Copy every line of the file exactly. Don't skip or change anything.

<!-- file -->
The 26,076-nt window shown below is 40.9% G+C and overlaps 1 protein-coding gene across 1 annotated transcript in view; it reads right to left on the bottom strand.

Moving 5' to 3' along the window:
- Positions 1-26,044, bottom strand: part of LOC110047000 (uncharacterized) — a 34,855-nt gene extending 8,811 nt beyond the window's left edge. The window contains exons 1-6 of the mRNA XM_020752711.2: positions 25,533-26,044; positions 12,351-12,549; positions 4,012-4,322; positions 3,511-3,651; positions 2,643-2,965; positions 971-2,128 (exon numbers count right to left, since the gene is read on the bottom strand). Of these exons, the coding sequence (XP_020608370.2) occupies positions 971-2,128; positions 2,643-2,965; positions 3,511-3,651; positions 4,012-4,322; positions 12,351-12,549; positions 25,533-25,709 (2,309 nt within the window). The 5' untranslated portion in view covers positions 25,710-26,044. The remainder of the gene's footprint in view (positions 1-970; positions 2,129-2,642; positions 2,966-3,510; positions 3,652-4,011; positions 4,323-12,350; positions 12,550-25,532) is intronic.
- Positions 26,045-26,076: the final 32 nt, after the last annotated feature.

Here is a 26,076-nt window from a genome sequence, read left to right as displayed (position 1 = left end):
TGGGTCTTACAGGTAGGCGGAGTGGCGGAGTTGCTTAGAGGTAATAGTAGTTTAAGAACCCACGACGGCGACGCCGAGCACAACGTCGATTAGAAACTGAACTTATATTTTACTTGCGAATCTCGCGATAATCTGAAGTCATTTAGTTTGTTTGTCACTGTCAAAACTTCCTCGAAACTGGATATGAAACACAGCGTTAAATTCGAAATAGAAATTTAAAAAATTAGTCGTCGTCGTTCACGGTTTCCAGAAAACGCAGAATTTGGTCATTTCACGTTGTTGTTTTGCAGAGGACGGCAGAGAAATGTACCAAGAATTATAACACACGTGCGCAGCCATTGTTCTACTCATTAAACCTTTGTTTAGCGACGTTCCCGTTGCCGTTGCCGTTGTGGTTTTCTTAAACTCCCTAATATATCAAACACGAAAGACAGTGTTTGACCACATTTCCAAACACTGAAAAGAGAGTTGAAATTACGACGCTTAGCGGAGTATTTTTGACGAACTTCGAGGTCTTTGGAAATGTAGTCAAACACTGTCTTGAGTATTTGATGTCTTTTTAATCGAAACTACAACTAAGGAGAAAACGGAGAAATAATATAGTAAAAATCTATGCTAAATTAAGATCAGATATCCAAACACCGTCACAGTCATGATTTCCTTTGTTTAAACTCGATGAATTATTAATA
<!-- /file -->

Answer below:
The 26,076-nt window shown below is 40.9% G+C and overlaps 1 protein-coding gene across 1 annotated transcript in view; it reads right to left on the bottom strand.

Moving 5' to 3' along the window:
- Positions 1-26,044, bottom strand: part of LOC110047000 (uncharacterized) — a 34,855-nt gene extending 8,811 nt beyond the window's left edge. The window contains exons 1-6 of the mRNA XM_020752711.2: positions 25,533-26,044; positions 12,351-12,549; positions 4,012-4,322; positions 3,511-3,651; positions 2,643-2,965; positions 971-2,128 (exon numbers count right to left, since the gene is read on the bottom strand). Of these exons, the coding sequence (XP_020608370.2) occupies positions 971-2,128; positions 2,643-2,965; positions 3,511-3,651; positions 4,012-4,322; positions 12,351-12,549; positions 25,533-25,709 (2,309 nt within the window). The 5' untranslated portion in view covers positions 25,710-26,044. The remainder of the gene's footprint in view (positions 1-970; positions 2,129-2,642; positions 2,966-3,510; positions 3,652-4,011; positions 4,323-12,350; positions 12,550-25,532) is intronic.
- Positions 26,045-26,076: the final 32 nt, after the last annotated feature.

Here is a 26,076-nt window from a genome sequence, read left to right as displayed (position 1 = left end):
TGGGTCTTACAGGTAGGCGGAGTGGCGGAGTTGCTTAGAGGTAATAGTAGTTTAAGAACCCACGACGGCGACGCCGAGCACAACGTCGATTAGAAACTGAACTTATATTTTACTTGCGAATCTCGCGATAATCTGAAGTCATTTAGTTTGTTTGTCACTGTCAAAACTTCCTCGAAACTGGATATGAAACACAGCGTTAAATTCGAAATAGAAATTTAAAAAATTAGTCGTCGTCGTTCACGGTTTCCAGAAAACGCAGAATTTGGTCATTTCACGTTGTTGTTTTGCAGAGGACGGCAGAGAAATGTACCAAGAATTATAACACACGTGCGCAGCCATTGTTCTACTCATTAAACCTTTGTTTAGCGACGTTCCCGTTGCCGTTGCCGTTGTGGTTTTCTTAAACTCCCTAATATATCAAACACGAAAGACAGTGTTTGACCACATTTCCAAACACTGAAAAGAGAGTTGAAATTACGACGCTTAGCGGAGTATTTTTGACGAACTTCGAGGTCTTTGGAAATGTAGTCAAACACTGTCTTGAGTATTTGATGTCTTTTTAATCGAAACTACAACTAAGGAGAAAACGGAGAAATAATATAGTAAAAATCTATGCTAAATTAAGATCAGATATCCAAACACCGTCACAGTCATGATTTCCTTTGTTTAAACTCGATGAATTATTAATA